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The Daily Post Photo Challenge: Fun at Zero Point

zero point, sikkim, himalayas

The sight of snow covered lands, playing with snow, throwing snowballs to each other – all of these are so much fun!

Well, if you are from the colder countries, you may not understand the zeal and excitement, as it is a common thing you see in every winter. However, people like me, who belong to India, a tropical country, don’t get to see snow unless we travel to the Himalayan region in the north.

These pictures are from my trip to Zero Point, North Sikkim, (14000 ft above the sea level) where snow reigns throughout the year. You see… kids and adults, both were having great fun in the snow. 🙂

zero point, yumthung, sikkim, snow

zero point, sikkim, himalayas, snow

Published in response to The Daily Post Photo Challenge: Fun.
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A Short Trip to Namchi, South Sikkim: Traveler’s Diary

Namchi, Valley, Sikkim, South Sikkim
Namchi Valley

Namchi is the capital town of the district of South Sikkim. Nestled in the lap of Himalayan mountain range, at an altitude of 1315 meter, Namchi is known for its natural beauty. As we planned for a weekend short trip that summer we chose Namchi for its breathtaking scenic beauty and comparatively less crowd than other hill stations. We went off the beat by choosing Pipalay, an unspoilt mountain village located in proximity to the town of Namchi.

Where to Stay

River Ringit, Namchi, Sikkim, South Sikkim
River Ringit, Namchi

Not so known and not so developed Pipalay is a wonderful place to stay if you are fond of majestic mountains, rippling rivers and fountains and lush greenery.  A small cottage surrounded by tall Shaal trees on the bank of gushing river Ringit was our abode during the short trip. The view of the mountains and the river right through the cottage window is simply amazing. The sound of the river amplified by the silence of the mountains all around makes you feel in harmony with nature. In the night flood light from Rothak Power station on the other side of Ringit created a magical aura.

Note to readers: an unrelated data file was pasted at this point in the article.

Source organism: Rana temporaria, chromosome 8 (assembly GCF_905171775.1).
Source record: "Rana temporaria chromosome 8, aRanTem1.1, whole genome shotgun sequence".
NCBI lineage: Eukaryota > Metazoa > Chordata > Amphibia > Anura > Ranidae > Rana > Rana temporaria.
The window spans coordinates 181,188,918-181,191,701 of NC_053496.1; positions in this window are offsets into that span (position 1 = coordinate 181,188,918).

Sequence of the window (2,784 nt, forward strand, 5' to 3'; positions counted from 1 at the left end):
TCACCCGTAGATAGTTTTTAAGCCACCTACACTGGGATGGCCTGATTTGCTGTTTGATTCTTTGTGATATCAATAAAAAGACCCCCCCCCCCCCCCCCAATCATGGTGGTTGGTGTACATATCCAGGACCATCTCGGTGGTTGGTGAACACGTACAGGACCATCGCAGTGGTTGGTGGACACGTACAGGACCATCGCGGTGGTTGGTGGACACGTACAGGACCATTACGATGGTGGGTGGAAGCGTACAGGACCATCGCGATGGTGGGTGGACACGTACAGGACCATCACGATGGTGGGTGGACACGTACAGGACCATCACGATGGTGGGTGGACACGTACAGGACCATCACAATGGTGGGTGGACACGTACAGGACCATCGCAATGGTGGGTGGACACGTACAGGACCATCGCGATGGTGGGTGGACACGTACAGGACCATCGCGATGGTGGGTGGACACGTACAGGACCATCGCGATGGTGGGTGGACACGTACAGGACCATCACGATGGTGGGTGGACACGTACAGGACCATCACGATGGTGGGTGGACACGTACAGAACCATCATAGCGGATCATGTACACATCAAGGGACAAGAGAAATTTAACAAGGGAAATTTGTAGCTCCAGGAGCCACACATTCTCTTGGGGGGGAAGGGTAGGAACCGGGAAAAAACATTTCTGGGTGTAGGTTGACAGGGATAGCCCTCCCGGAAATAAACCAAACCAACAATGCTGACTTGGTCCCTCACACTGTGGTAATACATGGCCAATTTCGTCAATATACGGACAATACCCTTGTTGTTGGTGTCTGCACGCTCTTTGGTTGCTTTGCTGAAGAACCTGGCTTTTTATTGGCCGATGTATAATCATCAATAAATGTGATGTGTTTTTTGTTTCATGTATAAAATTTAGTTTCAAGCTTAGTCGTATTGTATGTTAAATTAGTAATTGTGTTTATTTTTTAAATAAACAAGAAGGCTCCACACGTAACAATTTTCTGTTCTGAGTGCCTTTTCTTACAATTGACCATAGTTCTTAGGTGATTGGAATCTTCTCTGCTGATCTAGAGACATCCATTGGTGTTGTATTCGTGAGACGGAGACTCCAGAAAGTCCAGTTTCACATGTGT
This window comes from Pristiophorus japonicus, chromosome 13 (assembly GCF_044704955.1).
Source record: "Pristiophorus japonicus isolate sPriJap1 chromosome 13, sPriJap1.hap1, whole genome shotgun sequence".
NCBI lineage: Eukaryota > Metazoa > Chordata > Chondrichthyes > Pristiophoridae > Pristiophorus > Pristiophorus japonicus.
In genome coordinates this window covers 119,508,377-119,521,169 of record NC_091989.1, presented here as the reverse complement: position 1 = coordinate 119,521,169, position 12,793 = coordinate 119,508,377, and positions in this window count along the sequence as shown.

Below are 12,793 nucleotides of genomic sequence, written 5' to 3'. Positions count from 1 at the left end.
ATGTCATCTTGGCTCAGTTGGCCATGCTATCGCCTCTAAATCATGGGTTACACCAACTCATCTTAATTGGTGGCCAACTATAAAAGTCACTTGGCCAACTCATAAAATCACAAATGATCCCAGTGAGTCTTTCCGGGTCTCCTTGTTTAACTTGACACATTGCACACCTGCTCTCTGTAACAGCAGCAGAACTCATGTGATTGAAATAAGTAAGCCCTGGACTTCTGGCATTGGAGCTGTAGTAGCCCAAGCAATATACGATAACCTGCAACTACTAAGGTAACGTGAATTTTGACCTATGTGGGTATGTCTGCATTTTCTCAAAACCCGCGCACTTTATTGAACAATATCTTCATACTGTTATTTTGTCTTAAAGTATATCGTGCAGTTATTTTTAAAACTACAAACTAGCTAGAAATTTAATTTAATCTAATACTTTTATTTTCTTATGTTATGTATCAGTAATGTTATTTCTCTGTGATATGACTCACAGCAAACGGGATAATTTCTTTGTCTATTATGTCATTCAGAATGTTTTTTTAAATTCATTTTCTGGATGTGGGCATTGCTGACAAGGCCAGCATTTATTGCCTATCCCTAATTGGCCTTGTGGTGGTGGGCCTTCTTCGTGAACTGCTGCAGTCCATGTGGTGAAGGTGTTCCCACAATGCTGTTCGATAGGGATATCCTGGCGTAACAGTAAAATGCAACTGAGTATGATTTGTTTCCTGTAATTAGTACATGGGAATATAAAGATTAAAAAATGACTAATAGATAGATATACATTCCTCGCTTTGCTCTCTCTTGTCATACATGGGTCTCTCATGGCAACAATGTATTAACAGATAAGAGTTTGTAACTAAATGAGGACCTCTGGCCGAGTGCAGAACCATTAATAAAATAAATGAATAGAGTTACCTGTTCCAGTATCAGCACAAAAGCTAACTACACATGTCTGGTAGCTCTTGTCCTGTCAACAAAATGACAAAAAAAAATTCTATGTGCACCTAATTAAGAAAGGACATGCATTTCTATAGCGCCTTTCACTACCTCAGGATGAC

Namchi, Rock Garden, Sikkim, Namchi Sightseeing
View from Namchi Rock Garden

As you search over internet you’ll find some standard hotels in Namchi. These hotels are mostly located in the township of Namchi. Though they do not promise high standard of service and wide range of amenities they surely offer cozy and comfortable accommodation. But for a completely unique experience I recommend Shephard’s Vacation Home (Ph: 09002503151) where we stayed for 3 days and 2 nights.

 

Shephard's Vacation Home, Namchi Hotel, Hotel in Namchi, South Sikkim
The cottage on the banks of River Ringit

How to Get There

We reached New Jalpaiguri early in the morning (7 am). Darjeeling Mail was right on time. However, there are other trains like Kanchanjanga Express, Testa Torsa Exp, etc.

We took breakfast in the railway canteen and then started for Namchi at about 9 o’clock. The hotel’s car was waiting outside the station. It took nearly 3 hours (by car) to reach Jorethang, the nearest commercial and transport hub. From Jorethang we took right turn towards Namchi.